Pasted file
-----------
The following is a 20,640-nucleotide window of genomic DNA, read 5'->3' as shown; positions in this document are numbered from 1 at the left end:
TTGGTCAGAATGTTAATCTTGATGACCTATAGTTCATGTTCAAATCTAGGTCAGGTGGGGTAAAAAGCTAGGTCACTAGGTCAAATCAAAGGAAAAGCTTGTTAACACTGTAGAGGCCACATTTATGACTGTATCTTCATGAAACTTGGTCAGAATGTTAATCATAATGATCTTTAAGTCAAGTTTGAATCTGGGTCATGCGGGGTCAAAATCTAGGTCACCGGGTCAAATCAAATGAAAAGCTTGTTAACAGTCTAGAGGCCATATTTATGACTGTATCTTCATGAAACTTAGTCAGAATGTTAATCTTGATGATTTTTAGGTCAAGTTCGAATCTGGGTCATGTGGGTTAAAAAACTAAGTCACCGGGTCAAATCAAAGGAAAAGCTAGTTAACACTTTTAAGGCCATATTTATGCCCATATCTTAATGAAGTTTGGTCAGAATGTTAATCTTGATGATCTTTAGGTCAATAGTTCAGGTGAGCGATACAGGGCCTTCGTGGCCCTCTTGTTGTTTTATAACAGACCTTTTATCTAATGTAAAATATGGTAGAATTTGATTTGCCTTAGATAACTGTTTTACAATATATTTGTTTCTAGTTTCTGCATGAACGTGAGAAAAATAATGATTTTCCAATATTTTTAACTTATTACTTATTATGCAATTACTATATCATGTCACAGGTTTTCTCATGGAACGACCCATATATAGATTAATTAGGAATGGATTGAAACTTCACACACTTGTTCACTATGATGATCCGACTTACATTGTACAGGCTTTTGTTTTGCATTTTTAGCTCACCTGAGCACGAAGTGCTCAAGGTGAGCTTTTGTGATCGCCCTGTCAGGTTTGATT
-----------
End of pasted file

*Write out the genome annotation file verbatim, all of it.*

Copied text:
The following is a 20,640-nucleotide window of genomic DNA, read 5'->3' as shown; positions in this document are numbered from 1 at the left end:
TTGGTCAGAATGTTAATCTTGATGACCTATAGTTCATGTTCAAATCTAGGTCAGGTGGGGTAAAAAGCTAGGTCACTAGGTCAAATCAAAGGAAAAGCTTGTTAACACTGTAGAGGCCACATTTATGACTGTATCTTCATGAAACTTGGTCAGAATGTTAATCATAATGATCTTTAAGTCAAGTTTGAATCTGGGTCATGCGGGGTCAAAATCTAGGTCACCGGGTCAAATCAAATGAAAAGCTTGTTAACAGTCTAGAGGCCATATTTATGACTGTATCTTCATGAAACTTAGTCAGAATGTTAATCTTGATGATTTTTAGGTCAAGTTCGAATCTGGGTCATGTGGGTTAAAAAACTAAGTCACCGGGTCAAATCAAAGGAAAAGCTAGTTAACACTTTTAAGGCCATATTTATGCCCATATCTTAATGAAGTTTGGTCAGAATGTTAATCTTGATGATCTTTAGGTCAATAGTTCAGGTGAGCGATACAGGGCCTTCGTGGCCCTCTTGTTGTTTTATAACAGACCTTTTATCTAATGTAAAATATGGTAGAATTTGATTTGCCTTAGATAACTGTTTTACAATATATTTGTTTCTAGTTTCTGCATGAACGTGAGAAAAATAATGATTTTCCAATATTTTTAACTTATTACTTATTATGCAATTACTATATCATGTCACAGGTTTTCTCATGGAACGACCCATATATAGATTAATTAGGAATGGATTGAAACTTCACACACTTGTTCACTATGATGATCCGACTTACATTGTACAGGCTTTTGTTTTGCATTTTTAGCTCACCTGAGCACGAAGTGCTCAAGGTGAGCTTTTGTGATCGCCCTGTCAGGTTTGATT